Monthly Archives: December 2014

We <3 Dividend!

Yay, dividend was paid out today! I really love the fact that our Vanguard FTSE All World stocks pay out a quarterly dividend. You can watch this compound interest theory doing it’s thing, yeah baby!

Next month it’s “my month” to invest the bigger monthly sum the hubby and myself agreed upon.

I hope your Christmas was merry and bright and I wish you a wonderful and prosperous new year.

Lots of love,

Mrs EconoWiser

P.s. I am looking forward to my maternity leave early February. Hopefully I’ll find the energy to blog a lot more…and clear out the house….and set up this new business thingy I have been thinking about…oh….right….and having this second (and final!!!) baby! šŸ˜‰

Investing For The Kids

We are thinking about opening accounts with Meesman for each of our kids once the little man is born. Meesman has announced to finally get rid of the annual ā‚¬25 euro fee per account. That’s great news for our purpose! They decided to change TER as well. This meant a decrease for emerging markets (0.65% -> 0.5%) and world-wide bonds (0.6% -> 0.5%). However, it also meant an increase for Euro bonds (0.3% -> 0.5%). The latter I can’t grasp and thus we won’t invest in Euro bonds. Such a pity, since TERs usually aren’t that high for Euro bonds when investing in mutual funds.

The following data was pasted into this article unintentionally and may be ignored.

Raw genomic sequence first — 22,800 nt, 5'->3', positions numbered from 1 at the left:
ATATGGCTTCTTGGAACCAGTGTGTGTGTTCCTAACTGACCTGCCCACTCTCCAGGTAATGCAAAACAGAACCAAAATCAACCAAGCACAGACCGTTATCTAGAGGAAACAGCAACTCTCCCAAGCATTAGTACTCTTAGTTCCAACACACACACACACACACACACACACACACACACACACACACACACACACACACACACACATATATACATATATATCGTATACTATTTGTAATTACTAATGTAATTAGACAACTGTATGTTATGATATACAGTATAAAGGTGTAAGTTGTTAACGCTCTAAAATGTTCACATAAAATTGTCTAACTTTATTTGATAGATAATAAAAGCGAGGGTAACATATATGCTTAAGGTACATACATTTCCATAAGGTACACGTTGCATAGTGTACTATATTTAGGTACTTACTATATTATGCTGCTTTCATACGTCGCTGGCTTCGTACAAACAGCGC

Anyway, we plan to start with ā‚¬100 a month for each kid. Probably 80% world-wide and 20% emerging markets or 100% world-wide to keep things simple. The idea is to show them the wonderful world of index investing when they’re ready for it. In the meantime, they won’t know they own all this money because they won’t have access to this account. They’ll have their savings account which they’ll be able to access when they’re ready.

What do you think?

Love,

Mrs EconoWiser

Extended Payment In Shops

Oh dear, another great idea was launched here in The Netherlands. The new trend is to let people take the items they want and make them pay later from shops. Most of the Dutch do not pay with their credit cards, it’s basically the same principle. We have debit cards here. But then the amount due is extracted from your bank account immediately. This also causes an increase in sales around the end of the month when it’s payday. Retailers now hope to spread and increase their income by offering extended payment, just like customers are offered in onlineĀ shops. Marketeers have decided that people “want and expect” this “service”.